1. medications for depression and pain that have fewer sexual side effects.
2. Changes you should expect when having sex and advice on how to deal with them. Be sure to discuss when it is safe to have sex again.
3. impotence and corrective medications.
4. incontinence — a urologist who specializes in urinary functions may be able to provide help in this area.
Tips for Enjoying Sex After a Stroke
- Communicate your feelings honestly and openly.
- if you have trouble talking, use touch to communicate. It is a very intimate way to express thoughts, needs and desires.
- after stroke, your body and appearance may have changed. Take time for you and your partner to get used to these changes.
- Maintain grooming and personal hygiene to feel attractive for yourself and for your partner.
- explore your body for sexual sensations and areas of heightened sensitivity.
- have intercourse when you are rested and relaxed and have enough time to enjoy each other.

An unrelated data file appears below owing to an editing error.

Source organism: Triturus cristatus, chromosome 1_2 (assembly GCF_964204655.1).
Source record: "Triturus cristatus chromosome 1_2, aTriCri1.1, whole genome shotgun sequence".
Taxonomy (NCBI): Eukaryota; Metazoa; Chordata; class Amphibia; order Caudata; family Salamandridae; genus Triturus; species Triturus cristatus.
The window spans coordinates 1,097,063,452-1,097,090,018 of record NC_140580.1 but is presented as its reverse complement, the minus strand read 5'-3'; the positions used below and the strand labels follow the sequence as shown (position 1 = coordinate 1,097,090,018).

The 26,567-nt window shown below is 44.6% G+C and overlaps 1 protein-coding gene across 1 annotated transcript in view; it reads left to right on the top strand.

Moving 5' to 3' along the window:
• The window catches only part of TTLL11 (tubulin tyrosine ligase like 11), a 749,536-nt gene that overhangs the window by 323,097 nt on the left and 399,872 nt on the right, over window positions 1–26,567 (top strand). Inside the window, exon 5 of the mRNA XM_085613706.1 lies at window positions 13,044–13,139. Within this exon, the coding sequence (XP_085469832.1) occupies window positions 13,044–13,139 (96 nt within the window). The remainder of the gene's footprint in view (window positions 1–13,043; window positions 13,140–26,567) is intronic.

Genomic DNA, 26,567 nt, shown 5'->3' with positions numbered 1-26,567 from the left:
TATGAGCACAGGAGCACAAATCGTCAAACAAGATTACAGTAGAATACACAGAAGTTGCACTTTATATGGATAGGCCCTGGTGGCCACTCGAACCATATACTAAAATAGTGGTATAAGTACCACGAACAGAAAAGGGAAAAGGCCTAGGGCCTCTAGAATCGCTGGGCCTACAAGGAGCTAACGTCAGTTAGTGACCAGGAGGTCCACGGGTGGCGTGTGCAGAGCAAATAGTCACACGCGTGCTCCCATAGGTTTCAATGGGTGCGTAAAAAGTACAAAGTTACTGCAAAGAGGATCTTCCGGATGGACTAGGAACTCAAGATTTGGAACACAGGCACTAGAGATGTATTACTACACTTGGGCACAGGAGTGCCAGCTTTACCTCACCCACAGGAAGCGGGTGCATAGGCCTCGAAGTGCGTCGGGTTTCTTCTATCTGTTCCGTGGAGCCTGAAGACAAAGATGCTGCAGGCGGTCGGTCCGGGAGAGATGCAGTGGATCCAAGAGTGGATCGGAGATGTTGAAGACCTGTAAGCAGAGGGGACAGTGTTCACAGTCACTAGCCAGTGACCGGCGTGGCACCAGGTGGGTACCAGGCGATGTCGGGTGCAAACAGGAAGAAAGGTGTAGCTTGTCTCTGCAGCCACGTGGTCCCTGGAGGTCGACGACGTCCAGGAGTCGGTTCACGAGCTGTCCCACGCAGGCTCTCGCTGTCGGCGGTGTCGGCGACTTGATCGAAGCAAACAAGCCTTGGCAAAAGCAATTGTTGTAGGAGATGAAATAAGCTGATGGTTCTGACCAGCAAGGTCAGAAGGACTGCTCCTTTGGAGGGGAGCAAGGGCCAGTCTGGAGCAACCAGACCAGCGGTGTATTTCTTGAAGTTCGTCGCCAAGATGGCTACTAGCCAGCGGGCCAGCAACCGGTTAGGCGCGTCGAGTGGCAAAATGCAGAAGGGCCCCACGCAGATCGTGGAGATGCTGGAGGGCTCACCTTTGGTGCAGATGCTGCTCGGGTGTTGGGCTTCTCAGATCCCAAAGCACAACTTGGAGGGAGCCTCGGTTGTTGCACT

- try planning for sex in advance, so you can fully enjoy it.
- Be creative, flexible and open to change.
- the side of the body that lacks feeling or that causes you pain needs to be considered. Don’t be afraid to use gentle touch or massage in these areas.
- if intercourse is too difficult, remember there are many ways to give and receive sexual satisfaction.
Resources for a Healthy Sex Life
- Resurrecting Sex: Solving Sexual Problems and RevolutionizingYour Relationship by David Schnarch, James W. Maddock, James Maddock
- The Art of Tantric Sex by Nitya Lacroix and Mark Harwood
- Men, Women and Relationship: Making Peace With the Opposite Sex by John Gray
- Dr. Ruth’s Sex after 50: Revving up the Romance, Passion and Excitement! by Ruth K. Westheimer, with Pierre A. Lehu
- Rekindling Desire: A Step-by-Step Program to Help Low-Sex and No-Sex Marriages by Barry W. McCarthy and Emily J. McCarthy